The words “Yankee Ingenuity” are well known to us, but perhaps some of us have a rather vague conception of their true meaning. We are inclined to associate this quality with something that died with Eli Whitney, Elias Howe, Samuel Morse, and other New England inventors. Yankee ingenuity is not mentioned so much in our modern times, but it still exists, however. Clever people are continually inventing or improving upon labor or money saving devices. The following is a good example of this.
An excellent opportunity is offered to prospective students by the Worcester Polytechnic Institute. Every year a scholarship of five hundred dollars is awarded to a student born and reared in New England who best shows his ingenuity.
This year the scholarship was given to Franklin D. Hayes, who lived on a farm in Massachusetts, where his father had a greenhouse. He was sick of running out every few hours to keep track of the temperature, and he was especially weary of leaving his warm bed two or three times during the night. Determined to make his wits save his heels, he contrived a device which flashes a light and rings a bell in his room whenever the temperature changes three degrees. When the temperature reaches a fixed danger point, the device also starts a blower under the boiler in the heating room of the greenhouse. This creates a draft and the heat rises and all is well. The principal materials used were two strips of zinc, a strip of sheet iron, a bicycle spoke, two clock wheels, some copper rivets from a discarded harness, some colored bulbs from Christmas tree decorations, an electric doorbell, a toy electric train transformer, and part of an old vacuum cleaner. Worth perhaps — well — they were worth a five-hundred-dollar scholarship and a lot of glory to Franklin D. Hayes.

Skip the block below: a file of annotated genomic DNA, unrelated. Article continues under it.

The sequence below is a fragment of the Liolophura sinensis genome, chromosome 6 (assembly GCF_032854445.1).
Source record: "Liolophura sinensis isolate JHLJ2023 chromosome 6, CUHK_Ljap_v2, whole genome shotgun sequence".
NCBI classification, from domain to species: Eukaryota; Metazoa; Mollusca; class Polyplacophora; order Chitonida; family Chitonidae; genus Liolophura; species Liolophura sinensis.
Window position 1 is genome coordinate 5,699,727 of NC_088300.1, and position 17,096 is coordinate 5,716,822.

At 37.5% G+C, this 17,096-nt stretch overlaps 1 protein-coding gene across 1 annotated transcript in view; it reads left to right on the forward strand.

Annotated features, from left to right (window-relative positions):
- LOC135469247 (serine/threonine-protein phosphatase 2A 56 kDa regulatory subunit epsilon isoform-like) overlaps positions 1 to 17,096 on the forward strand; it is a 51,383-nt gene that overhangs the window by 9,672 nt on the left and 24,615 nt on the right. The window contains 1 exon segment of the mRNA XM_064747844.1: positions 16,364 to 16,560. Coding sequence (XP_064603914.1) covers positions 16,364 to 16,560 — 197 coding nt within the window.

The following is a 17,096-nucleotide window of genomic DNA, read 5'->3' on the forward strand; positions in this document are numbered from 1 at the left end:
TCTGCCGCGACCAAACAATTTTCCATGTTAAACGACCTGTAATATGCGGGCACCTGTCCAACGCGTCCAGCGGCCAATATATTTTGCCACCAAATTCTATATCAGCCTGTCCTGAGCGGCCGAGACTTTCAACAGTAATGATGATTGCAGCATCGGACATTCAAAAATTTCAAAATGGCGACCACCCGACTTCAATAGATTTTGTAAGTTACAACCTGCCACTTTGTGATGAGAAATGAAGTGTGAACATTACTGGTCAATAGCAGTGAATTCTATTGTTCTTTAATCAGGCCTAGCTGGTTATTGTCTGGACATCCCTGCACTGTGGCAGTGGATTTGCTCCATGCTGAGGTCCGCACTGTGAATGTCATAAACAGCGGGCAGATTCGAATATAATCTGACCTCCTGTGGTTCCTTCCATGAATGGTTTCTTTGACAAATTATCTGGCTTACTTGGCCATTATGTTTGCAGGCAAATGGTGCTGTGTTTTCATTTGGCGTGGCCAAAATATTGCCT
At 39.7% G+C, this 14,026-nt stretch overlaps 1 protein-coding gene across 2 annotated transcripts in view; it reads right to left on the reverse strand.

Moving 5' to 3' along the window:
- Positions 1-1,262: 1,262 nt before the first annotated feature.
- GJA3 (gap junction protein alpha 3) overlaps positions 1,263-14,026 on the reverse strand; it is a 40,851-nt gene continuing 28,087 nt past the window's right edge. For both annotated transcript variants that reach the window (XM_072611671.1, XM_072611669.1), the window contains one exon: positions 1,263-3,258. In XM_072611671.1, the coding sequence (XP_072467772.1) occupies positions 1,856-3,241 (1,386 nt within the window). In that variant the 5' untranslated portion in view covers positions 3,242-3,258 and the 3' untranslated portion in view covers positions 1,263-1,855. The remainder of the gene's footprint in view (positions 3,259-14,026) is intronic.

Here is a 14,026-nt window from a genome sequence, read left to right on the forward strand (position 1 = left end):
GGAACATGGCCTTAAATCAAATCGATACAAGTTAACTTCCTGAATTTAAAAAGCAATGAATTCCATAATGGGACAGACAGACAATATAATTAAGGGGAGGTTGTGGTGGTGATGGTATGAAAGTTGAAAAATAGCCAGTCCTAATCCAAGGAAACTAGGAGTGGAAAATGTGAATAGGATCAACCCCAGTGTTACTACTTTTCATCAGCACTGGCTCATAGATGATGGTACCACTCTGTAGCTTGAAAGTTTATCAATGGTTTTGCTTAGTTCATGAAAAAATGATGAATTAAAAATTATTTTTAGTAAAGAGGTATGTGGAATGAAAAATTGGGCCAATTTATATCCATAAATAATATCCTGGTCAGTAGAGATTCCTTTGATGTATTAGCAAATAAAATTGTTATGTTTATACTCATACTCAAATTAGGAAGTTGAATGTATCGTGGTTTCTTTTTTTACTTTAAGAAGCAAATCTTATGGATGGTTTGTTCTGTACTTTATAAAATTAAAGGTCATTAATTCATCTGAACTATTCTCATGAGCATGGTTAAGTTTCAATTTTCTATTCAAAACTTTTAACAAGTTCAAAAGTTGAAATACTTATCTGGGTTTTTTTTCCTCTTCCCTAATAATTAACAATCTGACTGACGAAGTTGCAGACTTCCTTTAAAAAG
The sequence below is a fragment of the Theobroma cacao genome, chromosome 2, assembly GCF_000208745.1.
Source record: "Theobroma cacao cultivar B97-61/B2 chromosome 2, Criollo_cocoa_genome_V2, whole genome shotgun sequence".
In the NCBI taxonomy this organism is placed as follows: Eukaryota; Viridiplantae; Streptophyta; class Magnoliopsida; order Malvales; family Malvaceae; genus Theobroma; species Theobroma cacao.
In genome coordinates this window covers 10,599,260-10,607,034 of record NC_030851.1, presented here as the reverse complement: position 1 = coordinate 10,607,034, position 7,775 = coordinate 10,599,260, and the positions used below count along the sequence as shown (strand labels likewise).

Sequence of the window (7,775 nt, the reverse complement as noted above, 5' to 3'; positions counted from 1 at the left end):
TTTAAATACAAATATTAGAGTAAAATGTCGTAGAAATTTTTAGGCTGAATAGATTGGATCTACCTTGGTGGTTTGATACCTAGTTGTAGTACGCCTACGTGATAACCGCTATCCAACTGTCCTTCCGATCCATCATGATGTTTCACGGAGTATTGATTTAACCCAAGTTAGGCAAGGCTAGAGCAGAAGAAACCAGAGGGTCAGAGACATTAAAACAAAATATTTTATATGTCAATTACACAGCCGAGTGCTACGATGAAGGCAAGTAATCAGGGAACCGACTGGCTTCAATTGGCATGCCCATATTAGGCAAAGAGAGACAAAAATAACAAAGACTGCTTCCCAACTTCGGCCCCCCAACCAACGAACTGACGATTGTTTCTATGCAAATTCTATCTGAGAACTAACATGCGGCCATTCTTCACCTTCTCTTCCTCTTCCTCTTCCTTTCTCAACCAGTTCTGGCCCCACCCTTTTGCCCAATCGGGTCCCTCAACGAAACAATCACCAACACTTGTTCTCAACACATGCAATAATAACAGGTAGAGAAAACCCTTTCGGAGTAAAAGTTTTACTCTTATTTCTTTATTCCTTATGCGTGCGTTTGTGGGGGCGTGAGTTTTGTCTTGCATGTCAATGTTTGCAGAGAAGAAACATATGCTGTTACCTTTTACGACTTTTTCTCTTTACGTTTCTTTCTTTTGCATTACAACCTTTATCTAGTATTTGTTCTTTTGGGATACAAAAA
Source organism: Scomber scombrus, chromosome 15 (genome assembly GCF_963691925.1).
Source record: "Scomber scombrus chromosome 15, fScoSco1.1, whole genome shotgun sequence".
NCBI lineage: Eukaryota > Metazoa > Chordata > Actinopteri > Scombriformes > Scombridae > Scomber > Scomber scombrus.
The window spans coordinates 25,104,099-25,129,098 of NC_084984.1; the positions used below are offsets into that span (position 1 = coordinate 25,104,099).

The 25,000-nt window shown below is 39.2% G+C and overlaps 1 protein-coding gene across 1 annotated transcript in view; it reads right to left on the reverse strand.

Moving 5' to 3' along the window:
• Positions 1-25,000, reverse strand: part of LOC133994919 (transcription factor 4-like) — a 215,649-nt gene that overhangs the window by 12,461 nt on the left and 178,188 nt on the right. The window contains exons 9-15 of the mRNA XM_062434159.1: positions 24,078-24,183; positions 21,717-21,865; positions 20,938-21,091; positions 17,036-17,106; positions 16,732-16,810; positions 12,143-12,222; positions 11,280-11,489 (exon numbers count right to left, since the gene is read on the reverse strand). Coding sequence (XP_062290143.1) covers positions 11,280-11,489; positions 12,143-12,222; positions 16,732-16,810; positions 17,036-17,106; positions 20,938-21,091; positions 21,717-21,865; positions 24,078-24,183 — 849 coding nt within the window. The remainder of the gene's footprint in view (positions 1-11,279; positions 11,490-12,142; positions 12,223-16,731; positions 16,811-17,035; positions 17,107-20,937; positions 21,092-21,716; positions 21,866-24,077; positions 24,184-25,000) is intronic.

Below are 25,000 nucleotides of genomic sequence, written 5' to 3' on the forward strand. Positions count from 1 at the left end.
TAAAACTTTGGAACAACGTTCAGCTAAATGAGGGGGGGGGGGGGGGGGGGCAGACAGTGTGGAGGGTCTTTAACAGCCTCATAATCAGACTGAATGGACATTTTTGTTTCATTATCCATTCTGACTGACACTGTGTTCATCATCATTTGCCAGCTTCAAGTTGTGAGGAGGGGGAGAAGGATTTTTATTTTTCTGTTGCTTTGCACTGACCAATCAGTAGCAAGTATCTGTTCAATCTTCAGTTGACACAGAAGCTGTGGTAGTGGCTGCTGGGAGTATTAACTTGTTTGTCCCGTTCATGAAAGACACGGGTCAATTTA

Charles Upham, ’39
Page 11 text:
Follow Your Hobby
Hobbies are many and varied. A large number, however, deal with collecting perhaps stamps, coins, arrowheads, old furniture, or books. From these hobbies one may gain valuable information as well as a great deal of enjoyment.
Take each hobby separately. On stamps there are pictured maps, statesmen, lawyers, generals, and politicans. Maps help one in geography and history. If you are interested in art, you may, also, wish to collect stamps, for on stamps you will find reproductions of well-known pieces of art.
Coins tell the history of many countries. In the early days of our country coins were marked in pounds, shillings, and pennies; now dollars and cents are used. Through this, one sees how the United States was a British possession and now a separate country. Coins are also issued in honor of the anniversaries of cities and states.
Arrowheads show us where the various Indian tribes lived. Thus we are able to follow the migration of a tribe from the Atlantic Coast to the far West. There are many different types of arrowheads, and one is always pleased when he finds a new one.
Old furniture takes us back to the early times in this country or even back to the early European countries. By collecting furniture one sees how styles have gradually changed from what are now antiques to the most modernistic pieces.
Books delight many people. First editions are always sought by book collectors. Through the collecting of books one becomes interested in the authors and learns a great deal about their best works.
Hobbies, as well as being instructive as shown throughout this article, are sometimes remunerative. A great many stamps and coins bring high prices. Some day you may need some money; if you have a hobby, you will probably be able to get it.
Then, too, there is the enjoyment of your hobby. When you grow old, a hobby will help pass many otherwise dreary hours, and you will be glad you started one when you were young. Also when you are sick, you are more than willing to turn to your hobby.
Follow your hobby, and you will always be happy, whether in prosperity, poverty, loneliness, or sickness.
Bobert Thompson, ’39